Scientists are supporting the Government’s plan to use targeted 1080 drops to protect native birds from an expected rat and stoat plague.
An abundance of beech seed this year is expected to cause a population explosion among stoats and rats in forests.
Under the “Battle for Our Birds” predator control programme, announced by Conservation Minister Dr Nick Smith last week, the Department of Conservation will treat up to an extra 500,000 hectares of conservation land with aerial 1080 application this year and next, should predator numbers increase.
The additional 1080 drop will increase the area of public conservation land treated for pests from 5 per cent to 12. The work is budgeted to cost $21 million over the next five years. DOC’s annual budget is $335m.
Landcare Research scientist Dr Andrea Byrom, who leads the invasive weeds, pests and diseases portfolio, said an increase of predation on native species was not the only effect of increases in stoat and rat populations.
“There is also the indirect impact of competition: the predators will chomp their way through the seeds, fruits and invertebrates that are food for native birds and lizards.”
University of Canterbury mathematician Associate Professor Alex James, who was involved in research modelling of high beech seed years, said “the planned 1080 drops are the best way to manage the predator outbreak”.
Without predators, native birds would flourish on the beech seed, she said.
Ecotourism operator and Forest & Bird ambassador Dr Gerry McSweeney last year called for DOC to use more of its money to increase application of 1080 across the conservation estate.
McSweeney said he was pleased to see the department actively seeking to increase 1080 use. “It’s a really exciting redirection of the department back to its basic function, which is to look after the land that it holds in trust for us.
“We’re seeing a recognition that this is the only really effective tool we’ve got in the tool box for protecting and restoring big areas of wild New Zealand.”
Parliamentary Commissioner for the Environment Dr Jan Wright released a report in 2011 concluding that 1080 use should not only continue, but increase.
In response to last week’s announcement, Wright said she was “delighted” by DOC’s response to the predator threat.
“1080 is the only tool we have to control the plagues of rats and stoats,” she said.
1080 is readily soluble and dilutes quickly in water to low concentrations. Natural processes will break 1080 down in water to non-toxic by-products.
More than 500 water samples have been taken after 1080 operations in the last five years. 1080 residues have never been recorded in public drinking water supplies.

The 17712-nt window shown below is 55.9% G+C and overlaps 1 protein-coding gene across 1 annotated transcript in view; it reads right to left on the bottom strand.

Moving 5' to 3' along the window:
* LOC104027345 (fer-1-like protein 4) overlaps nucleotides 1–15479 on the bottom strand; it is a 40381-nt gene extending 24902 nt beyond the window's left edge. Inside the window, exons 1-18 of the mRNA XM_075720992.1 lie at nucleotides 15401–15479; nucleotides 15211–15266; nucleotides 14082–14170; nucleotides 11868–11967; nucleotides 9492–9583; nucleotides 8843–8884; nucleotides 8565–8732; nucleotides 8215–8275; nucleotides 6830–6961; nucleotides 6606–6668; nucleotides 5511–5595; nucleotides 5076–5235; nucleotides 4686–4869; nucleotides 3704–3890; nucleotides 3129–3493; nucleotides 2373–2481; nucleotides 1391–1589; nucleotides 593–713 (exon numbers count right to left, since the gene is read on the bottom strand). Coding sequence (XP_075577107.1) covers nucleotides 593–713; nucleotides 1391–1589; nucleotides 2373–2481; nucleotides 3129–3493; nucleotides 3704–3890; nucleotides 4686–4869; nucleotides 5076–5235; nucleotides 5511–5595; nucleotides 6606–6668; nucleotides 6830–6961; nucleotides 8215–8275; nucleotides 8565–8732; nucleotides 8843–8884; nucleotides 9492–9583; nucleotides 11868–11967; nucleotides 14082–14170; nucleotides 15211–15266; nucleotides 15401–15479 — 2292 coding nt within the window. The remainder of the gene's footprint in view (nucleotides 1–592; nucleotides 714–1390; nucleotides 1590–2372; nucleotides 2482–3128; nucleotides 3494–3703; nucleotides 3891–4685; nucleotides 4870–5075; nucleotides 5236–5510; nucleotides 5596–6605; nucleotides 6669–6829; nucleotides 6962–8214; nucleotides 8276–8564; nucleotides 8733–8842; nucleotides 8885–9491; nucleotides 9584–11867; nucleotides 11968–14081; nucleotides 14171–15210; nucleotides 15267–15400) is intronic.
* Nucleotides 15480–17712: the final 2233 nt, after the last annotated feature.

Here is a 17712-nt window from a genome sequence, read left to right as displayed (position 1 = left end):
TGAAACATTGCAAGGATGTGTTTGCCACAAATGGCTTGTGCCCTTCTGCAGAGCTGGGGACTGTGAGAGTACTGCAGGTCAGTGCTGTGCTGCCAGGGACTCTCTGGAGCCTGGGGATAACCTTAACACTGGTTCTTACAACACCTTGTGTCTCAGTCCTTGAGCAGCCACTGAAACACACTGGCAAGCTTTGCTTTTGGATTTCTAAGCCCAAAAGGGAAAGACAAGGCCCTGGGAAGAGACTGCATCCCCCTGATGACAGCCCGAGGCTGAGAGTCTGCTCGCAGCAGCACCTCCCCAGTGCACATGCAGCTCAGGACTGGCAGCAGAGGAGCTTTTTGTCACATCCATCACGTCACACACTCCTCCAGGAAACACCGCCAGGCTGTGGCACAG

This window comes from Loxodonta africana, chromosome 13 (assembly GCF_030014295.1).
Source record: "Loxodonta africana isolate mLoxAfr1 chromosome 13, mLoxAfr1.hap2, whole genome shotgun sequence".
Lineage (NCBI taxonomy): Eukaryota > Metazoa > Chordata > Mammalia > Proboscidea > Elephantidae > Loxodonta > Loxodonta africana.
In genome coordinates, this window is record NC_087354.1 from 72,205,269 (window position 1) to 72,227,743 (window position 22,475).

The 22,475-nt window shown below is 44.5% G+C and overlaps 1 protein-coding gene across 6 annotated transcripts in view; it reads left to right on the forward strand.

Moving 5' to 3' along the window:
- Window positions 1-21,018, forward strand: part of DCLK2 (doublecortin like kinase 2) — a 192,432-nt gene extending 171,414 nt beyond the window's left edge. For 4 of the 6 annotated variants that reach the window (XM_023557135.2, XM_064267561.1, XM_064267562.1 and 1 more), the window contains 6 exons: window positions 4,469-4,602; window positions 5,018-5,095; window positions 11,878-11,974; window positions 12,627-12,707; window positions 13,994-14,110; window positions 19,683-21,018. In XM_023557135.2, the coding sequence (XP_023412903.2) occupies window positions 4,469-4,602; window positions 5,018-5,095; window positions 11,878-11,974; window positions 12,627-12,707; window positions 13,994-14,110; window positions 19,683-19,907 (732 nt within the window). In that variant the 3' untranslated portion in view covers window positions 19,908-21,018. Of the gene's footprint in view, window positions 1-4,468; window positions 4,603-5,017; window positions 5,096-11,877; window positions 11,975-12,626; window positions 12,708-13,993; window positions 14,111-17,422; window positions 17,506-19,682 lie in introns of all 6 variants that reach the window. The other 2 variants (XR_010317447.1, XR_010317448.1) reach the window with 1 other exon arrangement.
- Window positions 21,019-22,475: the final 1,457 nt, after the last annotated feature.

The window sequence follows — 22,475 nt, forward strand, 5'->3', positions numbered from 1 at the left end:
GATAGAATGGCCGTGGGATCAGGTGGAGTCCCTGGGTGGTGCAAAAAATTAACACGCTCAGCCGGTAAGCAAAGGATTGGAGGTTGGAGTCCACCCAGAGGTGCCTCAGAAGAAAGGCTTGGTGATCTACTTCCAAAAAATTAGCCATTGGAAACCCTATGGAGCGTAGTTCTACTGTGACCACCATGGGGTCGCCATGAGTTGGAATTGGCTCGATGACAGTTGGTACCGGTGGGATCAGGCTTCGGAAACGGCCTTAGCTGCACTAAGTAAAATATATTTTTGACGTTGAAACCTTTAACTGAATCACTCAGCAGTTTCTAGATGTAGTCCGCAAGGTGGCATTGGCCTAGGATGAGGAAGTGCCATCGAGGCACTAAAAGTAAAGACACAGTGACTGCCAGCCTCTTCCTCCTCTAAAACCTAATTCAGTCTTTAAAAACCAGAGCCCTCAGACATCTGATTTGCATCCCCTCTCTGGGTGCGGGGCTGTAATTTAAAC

They also deal with the fact that some non predators can be affected:
Studies also show that the benefits of protecting breeding birds and their nests from predators like rats, stoats and possums strongly outweigh the low rate of mortality recorded for these species.
For example, monitoring on the West Coast shows kea nests in areas protected by 1080 produce up to four times as many chicks as nests in unprotected areas. The population benefits of this increased breeding success offsets the mortality rate of about 12% found among kea tracked through 1080 operations.
Federated Farmers also support its use in fighting TB:
1080 is also vital to the control of bovine tuberculosis (TB) – a serious agricultural disease spread by possums. In many areas of the country, possums are responsible for over 70 per cent of new herd infections. The density of infected possum populations has to be knocked down to just one or two animals per 10 hectares to stop the disease cycle – in many cases, using aerial 1080 is the most effective and cost efficient way to do this.
They also deal with the health risk to humans:
No trace of 1080 has ever been found in public drinking water. Even if the water supply did get contaminated, a 60 kg person would need to drink 60,000 litres of water containing two parts per billion of 1080 (the maximum level set by the MOH), in one sitting, to absorb a fatal dose.
I think it is fair to say that no one will even come close.
The last word goes to the Parliamentary Commissioner for the Environment:
“It is not perfect, but given how controversial it remains, I for one expected that it would not be as effective and safe as it is”
If someone invents a more reliable, safer and effective method of possum, stoat and rat control – then I’m all for it. But until that happens, what is the alternative?